8th HEAD Meeting, 8-11 September, 2004
Session 34 Neutrinos and Cosmic Rays
Oral, Saturday, September 11, 2004, 2:00pm-3:26pm

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[34.05] ATIC Measurement of Cosmic Ray Heavy Ions

T. G. Guzik (Louisiana State University), ATIC Collaboration

The Advanced Thin Ionization Calorimeter (ATIC), a Long Duration Balloon (LDB) experiment, is designed to measure the charge composition (for Z from 1 to 28) and energy spectra of primary cosmic rays in the region of total energy from 100 GeV to near 100 TeV. The instrument is built around a fully active, Bismuth Germanate (BGO) ionization calorimeter to measure the energy deposited by the cascades formed by particles interacting in a thick carbon target. A highly segmented silicon matrix, located above the target, provides good incident charge resolution plus rejection of the "backscattered" particles from the interaction. Trajectory reconstruction is based on the cascade profile in the BGO calorimeter, plus information from the three scintillator hodoscope layers in the target section above it. The hodoscope planes also provide the primary event trigger to initiate the detector readout, another measure of the incident particle charge and an indicator of the interaction point in the carbon material. The scientific payload weighs ~1,540 kg and consumes ~300 Watts of power supplied by a ~580 Watt solar array system. The instrument was launched from McMurdo, Antarctica on 29 December 2002 and was carried to an altitude of ~37 km above Antarctica by a ~850,000 m3 helium filled balloon for one circumnavigation of the continent yielding about 19 days of data. The subsequent data analysis resulted in element identification up to the Iron peak. Monte Carlo simulations were used to convert energy deposition measurements to primary energy. Here we discuss and interpret the preliminary energy spectra for the abundant cosmic ray elements and compare them with results from other experiments.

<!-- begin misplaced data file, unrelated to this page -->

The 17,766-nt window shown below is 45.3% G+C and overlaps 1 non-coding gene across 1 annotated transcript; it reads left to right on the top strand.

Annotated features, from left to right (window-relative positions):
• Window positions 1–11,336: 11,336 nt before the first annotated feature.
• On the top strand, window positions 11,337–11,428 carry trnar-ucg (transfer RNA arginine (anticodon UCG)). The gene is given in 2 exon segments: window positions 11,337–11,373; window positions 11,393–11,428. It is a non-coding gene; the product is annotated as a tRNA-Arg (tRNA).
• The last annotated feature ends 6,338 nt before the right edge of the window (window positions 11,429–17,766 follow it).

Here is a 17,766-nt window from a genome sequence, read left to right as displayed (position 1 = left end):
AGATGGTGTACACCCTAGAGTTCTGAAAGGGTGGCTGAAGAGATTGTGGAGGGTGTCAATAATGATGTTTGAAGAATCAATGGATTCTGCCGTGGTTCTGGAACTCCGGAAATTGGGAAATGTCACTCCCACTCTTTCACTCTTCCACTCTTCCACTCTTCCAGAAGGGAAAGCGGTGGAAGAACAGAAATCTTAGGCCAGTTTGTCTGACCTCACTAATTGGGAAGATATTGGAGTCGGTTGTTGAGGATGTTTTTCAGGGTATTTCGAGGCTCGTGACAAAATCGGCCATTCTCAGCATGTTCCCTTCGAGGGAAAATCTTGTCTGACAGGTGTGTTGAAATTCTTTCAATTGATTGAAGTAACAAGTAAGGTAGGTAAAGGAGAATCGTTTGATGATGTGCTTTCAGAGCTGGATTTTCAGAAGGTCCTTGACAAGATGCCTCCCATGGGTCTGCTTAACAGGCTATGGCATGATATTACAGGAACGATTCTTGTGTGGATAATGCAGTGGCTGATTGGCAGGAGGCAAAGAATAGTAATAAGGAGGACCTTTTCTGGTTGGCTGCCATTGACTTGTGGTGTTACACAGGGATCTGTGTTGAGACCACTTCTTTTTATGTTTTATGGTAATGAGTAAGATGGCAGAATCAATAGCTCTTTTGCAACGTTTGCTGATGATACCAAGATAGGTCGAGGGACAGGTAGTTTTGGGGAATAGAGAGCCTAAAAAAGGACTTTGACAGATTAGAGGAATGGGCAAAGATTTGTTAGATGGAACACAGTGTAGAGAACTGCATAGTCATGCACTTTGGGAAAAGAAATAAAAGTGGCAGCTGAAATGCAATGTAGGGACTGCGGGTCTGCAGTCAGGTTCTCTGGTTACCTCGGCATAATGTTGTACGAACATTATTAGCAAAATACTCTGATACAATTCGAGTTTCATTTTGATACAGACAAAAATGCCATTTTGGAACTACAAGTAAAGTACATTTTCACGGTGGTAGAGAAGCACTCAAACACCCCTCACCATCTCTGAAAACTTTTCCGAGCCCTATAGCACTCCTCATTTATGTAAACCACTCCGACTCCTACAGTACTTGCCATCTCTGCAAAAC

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© 2004. The American Astronomical Soceity.